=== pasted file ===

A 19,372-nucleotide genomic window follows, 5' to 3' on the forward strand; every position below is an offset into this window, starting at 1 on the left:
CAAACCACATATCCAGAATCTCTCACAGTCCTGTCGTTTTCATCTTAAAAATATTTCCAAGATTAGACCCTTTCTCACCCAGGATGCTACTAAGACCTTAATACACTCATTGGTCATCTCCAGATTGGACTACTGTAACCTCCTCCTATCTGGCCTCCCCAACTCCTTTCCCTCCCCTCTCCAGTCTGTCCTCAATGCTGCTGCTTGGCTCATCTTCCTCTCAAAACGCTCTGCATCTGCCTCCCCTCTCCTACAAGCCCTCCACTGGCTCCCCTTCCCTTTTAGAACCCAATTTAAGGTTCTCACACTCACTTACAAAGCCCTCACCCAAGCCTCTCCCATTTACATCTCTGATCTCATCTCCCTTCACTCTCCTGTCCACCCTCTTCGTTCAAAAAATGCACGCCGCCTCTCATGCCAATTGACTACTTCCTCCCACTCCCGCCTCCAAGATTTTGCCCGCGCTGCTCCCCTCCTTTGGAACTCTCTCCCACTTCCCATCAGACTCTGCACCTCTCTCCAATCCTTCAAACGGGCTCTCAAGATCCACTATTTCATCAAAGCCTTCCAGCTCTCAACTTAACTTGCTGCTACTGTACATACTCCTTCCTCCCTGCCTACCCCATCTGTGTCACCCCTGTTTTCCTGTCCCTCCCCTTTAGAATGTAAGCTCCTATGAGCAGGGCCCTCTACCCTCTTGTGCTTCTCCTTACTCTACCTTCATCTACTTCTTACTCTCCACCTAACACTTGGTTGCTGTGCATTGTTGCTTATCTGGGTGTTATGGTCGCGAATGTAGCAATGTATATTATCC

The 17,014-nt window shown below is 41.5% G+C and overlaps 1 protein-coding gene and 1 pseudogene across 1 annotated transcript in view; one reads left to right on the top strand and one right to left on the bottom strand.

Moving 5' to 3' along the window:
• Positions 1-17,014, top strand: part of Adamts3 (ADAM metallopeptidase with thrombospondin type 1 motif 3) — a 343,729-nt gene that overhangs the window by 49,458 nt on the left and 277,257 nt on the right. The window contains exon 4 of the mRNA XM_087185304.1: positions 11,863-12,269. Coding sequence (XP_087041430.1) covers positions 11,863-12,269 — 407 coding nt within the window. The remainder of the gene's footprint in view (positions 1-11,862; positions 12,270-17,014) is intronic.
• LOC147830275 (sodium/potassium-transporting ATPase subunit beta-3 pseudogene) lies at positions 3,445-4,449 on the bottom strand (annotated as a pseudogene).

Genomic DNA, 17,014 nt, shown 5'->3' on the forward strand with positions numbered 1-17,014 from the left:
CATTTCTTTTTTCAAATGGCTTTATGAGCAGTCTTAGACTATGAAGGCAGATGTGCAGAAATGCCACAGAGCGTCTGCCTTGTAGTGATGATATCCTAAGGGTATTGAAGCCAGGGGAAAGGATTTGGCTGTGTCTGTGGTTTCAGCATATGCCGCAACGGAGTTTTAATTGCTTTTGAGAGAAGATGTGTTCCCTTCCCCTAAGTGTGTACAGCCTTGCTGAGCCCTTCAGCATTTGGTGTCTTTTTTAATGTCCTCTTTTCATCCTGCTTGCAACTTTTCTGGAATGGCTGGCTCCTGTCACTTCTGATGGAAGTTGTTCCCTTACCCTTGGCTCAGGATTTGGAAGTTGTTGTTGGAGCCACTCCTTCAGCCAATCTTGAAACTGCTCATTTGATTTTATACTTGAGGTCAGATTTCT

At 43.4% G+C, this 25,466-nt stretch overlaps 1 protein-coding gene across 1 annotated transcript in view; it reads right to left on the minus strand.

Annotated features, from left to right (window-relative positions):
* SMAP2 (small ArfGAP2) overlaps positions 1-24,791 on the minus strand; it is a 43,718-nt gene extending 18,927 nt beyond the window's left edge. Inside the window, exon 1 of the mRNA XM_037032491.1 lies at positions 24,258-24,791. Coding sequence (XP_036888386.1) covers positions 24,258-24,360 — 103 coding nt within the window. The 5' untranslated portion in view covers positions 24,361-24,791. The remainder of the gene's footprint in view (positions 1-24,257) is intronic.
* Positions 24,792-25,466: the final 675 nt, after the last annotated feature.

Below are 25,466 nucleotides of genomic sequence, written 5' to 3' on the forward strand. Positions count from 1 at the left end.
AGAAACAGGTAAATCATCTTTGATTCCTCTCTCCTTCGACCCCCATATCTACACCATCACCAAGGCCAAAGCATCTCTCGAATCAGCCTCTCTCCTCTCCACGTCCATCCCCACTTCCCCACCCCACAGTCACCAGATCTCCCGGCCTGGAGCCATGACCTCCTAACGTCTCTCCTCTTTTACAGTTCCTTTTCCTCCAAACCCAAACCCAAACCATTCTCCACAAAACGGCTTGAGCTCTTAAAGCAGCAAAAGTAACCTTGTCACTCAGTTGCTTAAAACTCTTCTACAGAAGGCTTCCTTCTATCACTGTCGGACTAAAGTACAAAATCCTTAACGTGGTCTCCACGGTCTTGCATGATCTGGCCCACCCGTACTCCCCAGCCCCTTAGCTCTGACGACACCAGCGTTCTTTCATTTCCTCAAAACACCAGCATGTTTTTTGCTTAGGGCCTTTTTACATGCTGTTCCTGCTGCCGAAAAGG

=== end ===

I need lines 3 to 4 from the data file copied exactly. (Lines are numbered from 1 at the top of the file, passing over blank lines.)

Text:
The 17,014-nt window shown below is 41.5% G+C and overlaps 1 protein-coding gene and 1 pseudogene across 1 annotated transcript in view; one reads left to right on the top strand and one right to left on the bottom strand.

Moving 5' to 3' along the window: